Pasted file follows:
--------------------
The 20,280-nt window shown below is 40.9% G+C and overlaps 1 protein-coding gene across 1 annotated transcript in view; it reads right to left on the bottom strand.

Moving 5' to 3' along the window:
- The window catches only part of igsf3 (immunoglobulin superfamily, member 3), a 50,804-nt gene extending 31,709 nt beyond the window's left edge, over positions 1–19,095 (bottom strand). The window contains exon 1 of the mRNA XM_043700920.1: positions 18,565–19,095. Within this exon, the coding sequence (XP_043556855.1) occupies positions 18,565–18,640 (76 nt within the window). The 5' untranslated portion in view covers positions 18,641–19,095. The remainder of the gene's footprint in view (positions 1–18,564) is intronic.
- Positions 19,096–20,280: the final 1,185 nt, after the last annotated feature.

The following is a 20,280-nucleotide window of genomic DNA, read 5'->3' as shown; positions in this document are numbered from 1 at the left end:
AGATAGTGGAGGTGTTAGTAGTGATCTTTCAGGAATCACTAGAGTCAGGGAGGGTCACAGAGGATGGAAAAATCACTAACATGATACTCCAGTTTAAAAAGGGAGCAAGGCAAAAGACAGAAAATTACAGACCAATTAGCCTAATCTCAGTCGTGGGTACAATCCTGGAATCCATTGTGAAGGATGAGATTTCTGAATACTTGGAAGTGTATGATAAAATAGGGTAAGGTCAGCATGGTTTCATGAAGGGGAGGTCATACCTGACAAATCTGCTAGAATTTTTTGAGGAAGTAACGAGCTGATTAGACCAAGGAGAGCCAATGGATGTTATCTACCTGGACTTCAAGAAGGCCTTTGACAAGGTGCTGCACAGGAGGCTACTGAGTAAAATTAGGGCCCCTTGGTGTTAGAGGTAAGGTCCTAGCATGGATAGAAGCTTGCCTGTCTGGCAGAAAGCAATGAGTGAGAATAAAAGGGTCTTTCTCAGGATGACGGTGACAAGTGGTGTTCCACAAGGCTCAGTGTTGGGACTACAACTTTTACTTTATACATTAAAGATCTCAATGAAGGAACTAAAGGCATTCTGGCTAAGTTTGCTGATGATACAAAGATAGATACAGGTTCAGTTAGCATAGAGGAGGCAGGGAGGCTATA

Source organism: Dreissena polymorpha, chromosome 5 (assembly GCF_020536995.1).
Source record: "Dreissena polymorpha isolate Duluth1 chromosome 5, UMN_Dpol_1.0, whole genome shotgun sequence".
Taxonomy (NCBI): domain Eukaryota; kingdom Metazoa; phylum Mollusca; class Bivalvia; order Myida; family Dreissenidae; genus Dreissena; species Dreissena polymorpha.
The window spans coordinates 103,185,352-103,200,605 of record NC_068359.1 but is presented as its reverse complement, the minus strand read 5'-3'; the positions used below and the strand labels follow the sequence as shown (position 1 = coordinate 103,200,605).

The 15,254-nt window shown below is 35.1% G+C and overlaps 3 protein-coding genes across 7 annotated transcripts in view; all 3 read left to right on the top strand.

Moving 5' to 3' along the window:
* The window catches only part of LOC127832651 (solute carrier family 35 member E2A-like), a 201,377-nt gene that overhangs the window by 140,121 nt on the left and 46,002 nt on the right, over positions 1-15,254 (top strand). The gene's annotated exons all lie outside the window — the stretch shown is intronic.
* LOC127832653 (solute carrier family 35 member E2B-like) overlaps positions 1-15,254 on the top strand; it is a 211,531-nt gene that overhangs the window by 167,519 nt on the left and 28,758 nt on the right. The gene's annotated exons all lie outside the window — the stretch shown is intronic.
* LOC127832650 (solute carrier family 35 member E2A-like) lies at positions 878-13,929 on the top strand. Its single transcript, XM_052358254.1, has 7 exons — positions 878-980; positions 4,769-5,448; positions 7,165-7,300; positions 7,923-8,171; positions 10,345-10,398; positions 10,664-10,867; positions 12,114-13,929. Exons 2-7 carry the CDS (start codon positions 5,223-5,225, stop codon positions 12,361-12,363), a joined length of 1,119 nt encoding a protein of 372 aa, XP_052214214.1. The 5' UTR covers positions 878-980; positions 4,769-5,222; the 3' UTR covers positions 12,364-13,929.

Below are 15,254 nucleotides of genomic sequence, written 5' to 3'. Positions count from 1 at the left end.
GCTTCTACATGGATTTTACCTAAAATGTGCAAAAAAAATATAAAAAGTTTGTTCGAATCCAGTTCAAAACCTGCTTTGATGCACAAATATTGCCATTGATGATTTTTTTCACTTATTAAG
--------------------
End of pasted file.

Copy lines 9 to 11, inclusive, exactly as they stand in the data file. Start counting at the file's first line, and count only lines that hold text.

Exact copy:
Taxonomy (NCBI): domain Eukaryota; kingdom Metazoa; phylum Mollusca; class Bivalvia; order Myida; family Dreissenidae; genus Dreissena; species Dreissena polymorpha.
The window spans coordinates 103,185,352-103,200,605 of record NC_068359.1 but is presented as its reverse complement, the minus strand read 5'-3'; the positions used below and the strand labels follow the sequence as shown (position 1 = coordinate 103,200,605).

The 15,254-nt window shown below is 35.1% G+C and overlaps 3 protein-coding genes across 7 annotated transcripts in view; all 3 read left to right on the top strand.